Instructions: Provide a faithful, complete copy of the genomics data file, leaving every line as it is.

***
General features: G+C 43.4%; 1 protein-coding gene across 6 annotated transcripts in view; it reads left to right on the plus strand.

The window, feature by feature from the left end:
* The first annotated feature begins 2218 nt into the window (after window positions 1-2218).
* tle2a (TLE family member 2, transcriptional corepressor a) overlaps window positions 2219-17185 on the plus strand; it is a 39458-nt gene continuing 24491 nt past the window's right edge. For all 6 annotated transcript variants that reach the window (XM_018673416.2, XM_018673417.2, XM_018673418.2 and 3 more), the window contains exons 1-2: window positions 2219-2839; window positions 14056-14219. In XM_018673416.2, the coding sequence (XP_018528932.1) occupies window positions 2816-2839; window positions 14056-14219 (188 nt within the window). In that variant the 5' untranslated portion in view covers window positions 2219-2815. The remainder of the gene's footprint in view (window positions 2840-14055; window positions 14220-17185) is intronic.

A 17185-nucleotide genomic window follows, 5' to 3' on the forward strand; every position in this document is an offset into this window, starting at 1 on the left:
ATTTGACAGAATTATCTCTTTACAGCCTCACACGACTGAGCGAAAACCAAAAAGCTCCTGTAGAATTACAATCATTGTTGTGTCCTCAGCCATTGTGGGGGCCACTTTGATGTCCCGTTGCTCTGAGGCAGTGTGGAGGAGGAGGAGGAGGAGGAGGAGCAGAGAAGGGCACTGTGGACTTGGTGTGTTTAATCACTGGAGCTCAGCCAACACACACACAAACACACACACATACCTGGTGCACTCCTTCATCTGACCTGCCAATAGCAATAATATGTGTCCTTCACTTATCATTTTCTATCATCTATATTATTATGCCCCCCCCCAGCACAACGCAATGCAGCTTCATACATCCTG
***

General features: G+C 43.4%; 1 protein-coding gene across 6 annotated transcripts in view; it reads left to right on the plus strand.

The window, feature by feature from the left end:
* The first annotated feature begins 2218 nt into the window (after window positions 1-2218).
* tle2a (TLE family member 2, transcriptional corepressor a) overlaps window positions 2219-17185 on the plus strand; it is a 39458-nt gene continuing 24491 nt past the window's right edge. For all 6 annotated transcript variants that reach the window (XM_018673416.2, XM_018673417.2, XM_018673418.2 and 3 more), the window contains exons 1-2: window positions 2219-2839; window positions 14056-14219. In XM_018673416.2, the coding sequence (XP_018528932.1) occupies window positions 2816-2839; window positions 14056-14219 (188 nt within the window). In that variant the 5' untranslated portion in view covers window positions 2219-2815. The remainder of the gene's footprint in view (window positions 2840-14055; window positions 14220-17185) is intronic.

A 17185-nucleotide genomic window follows, 5' to 3' on the forward strand; every position in this document is an offset into this window, starting at 1 on the left:
ATTTGACAGAATTATCTCTTTACAGCCTCACACGACTGAGCGAAAACCAAAAAGCTCCTGTAGAATTACAATCATTGTTGTGTCCTCAGCCATTGTGGGGGCCACTTTGATGTCCCGTTGCTCTGAGGCAGTGTGGAGGAGGAGGAGGAGGAGGAGGAGCAGAGAAGGGCACTGTGGACTTGGTGTGTTTAATCACTGGAGCTCAGCCAACACACACACAAACACACACACATACCTGGTGCACTCCTTCATCTGACCTGCCAATAGCAATAATATGTGTCCTTCACTTATCATTTTCTATCATCTATATTATTATGCCCCCCCCCAGCACAACGCAATGCAGCTTCATACATCCTG